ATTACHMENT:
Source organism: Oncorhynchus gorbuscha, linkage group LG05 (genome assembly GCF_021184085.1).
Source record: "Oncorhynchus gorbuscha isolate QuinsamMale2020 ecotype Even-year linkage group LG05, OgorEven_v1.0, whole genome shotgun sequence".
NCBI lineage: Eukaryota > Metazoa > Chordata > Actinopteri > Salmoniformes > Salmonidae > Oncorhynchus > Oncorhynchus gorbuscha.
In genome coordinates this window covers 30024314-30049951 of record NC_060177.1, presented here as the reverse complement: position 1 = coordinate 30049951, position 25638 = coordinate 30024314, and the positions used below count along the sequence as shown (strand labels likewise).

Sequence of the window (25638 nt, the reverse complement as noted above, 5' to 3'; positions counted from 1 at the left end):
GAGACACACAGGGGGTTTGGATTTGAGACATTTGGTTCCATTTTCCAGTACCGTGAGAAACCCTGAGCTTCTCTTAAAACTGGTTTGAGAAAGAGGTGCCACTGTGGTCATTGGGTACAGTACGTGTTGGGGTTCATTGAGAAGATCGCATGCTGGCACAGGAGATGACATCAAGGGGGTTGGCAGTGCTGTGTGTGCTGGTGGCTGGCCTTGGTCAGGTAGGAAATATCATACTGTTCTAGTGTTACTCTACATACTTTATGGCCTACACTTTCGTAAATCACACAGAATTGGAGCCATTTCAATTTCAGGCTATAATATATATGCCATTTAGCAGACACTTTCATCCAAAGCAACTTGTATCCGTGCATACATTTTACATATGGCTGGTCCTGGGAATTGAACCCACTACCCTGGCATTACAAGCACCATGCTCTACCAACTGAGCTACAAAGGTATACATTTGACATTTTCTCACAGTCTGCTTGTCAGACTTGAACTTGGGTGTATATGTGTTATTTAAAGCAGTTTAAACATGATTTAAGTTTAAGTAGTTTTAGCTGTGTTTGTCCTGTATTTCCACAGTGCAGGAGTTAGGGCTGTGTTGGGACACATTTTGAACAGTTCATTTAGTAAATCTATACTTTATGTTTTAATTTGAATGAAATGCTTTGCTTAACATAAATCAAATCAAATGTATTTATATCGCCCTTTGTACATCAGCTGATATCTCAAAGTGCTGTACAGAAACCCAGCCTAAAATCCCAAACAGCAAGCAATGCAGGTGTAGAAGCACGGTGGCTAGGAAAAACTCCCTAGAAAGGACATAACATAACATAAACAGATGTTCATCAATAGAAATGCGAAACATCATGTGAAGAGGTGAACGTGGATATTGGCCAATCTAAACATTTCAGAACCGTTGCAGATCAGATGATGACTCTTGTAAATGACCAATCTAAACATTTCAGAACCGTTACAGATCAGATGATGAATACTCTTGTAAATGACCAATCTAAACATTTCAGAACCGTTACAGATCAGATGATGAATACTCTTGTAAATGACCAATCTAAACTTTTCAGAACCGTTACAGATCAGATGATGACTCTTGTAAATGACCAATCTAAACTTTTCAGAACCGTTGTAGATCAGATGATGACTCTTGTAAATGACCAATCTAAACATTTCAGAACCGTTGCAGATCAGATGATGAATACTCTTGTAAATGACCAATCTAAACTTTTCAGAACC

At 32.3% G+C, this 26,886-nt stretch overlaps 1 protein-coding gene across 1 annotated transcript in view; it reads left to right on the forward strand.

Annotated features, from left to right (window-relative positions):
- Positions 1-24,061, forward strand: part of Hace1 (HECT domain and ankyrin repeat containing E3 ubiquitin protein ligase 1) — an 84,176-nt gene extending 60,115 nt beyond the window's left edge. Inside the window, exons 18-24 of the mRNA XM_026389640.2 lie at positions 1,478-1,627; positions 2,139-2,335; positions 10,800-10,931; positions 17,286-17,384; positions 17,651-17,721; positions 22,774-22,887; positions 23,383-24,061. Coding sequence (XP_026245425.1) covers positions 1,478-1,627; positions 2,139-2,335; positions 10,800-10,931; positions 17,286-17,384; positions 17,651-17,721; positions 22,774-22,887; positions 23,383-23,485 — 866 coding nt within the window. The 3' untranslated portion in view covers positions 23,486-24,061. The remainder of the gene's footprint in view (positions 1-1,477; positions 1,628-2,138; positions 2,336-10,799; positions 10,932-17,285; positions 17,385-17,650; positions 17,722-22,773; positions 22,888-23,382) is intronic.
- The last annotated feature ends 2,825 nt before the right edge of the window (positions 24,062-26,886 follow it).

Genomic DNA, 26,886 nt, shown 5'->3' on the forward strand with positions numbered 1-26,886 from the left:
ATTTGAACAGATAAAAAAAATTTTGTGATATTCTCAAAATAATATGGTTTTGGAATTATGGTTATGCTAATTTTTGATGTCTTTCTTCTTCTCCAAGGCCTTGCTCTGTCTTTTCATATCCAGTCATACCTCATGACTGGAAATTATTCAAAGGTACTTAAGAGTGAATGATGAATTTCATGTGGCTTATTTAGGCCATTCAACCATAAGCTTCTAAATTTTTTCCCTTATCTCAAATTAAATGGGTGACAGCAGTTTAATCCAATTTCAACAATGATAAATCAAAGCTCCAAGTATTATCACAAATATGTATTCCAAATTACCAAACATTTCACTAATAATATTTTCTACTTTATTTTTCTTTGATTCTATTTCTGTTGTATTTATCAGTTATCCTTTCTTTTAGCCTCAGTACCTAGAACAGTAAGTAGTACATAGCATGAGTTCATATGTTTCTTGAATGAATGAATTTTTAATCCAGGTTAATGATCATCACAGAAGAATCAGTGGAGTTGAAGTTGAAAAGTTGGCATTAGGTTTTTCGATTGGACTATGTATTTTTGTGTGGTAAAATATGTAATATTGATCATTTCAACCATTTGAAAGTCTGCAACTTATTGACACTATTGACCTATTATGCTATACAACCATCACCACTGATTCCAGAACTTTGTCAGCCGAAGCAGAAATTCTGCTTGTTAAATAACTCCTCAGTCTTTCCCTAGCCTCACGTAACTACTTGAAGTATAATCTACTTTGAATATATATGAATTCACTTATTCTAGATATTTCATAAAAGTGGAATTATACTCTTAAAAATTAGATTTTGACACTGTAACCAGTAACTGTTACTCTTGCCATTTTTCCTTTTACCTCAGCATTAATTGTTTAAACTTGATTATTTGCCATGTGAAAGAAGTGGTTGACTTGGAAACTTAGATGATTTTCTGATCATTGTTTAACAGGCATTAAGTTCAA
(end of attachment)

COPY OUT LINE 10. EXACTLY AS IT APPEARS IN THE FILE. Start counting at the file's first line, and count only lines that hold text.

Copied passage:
- The last annotated feature ends 2,825 nt before the right edge of the window (positions 24,062-26,886 follow it).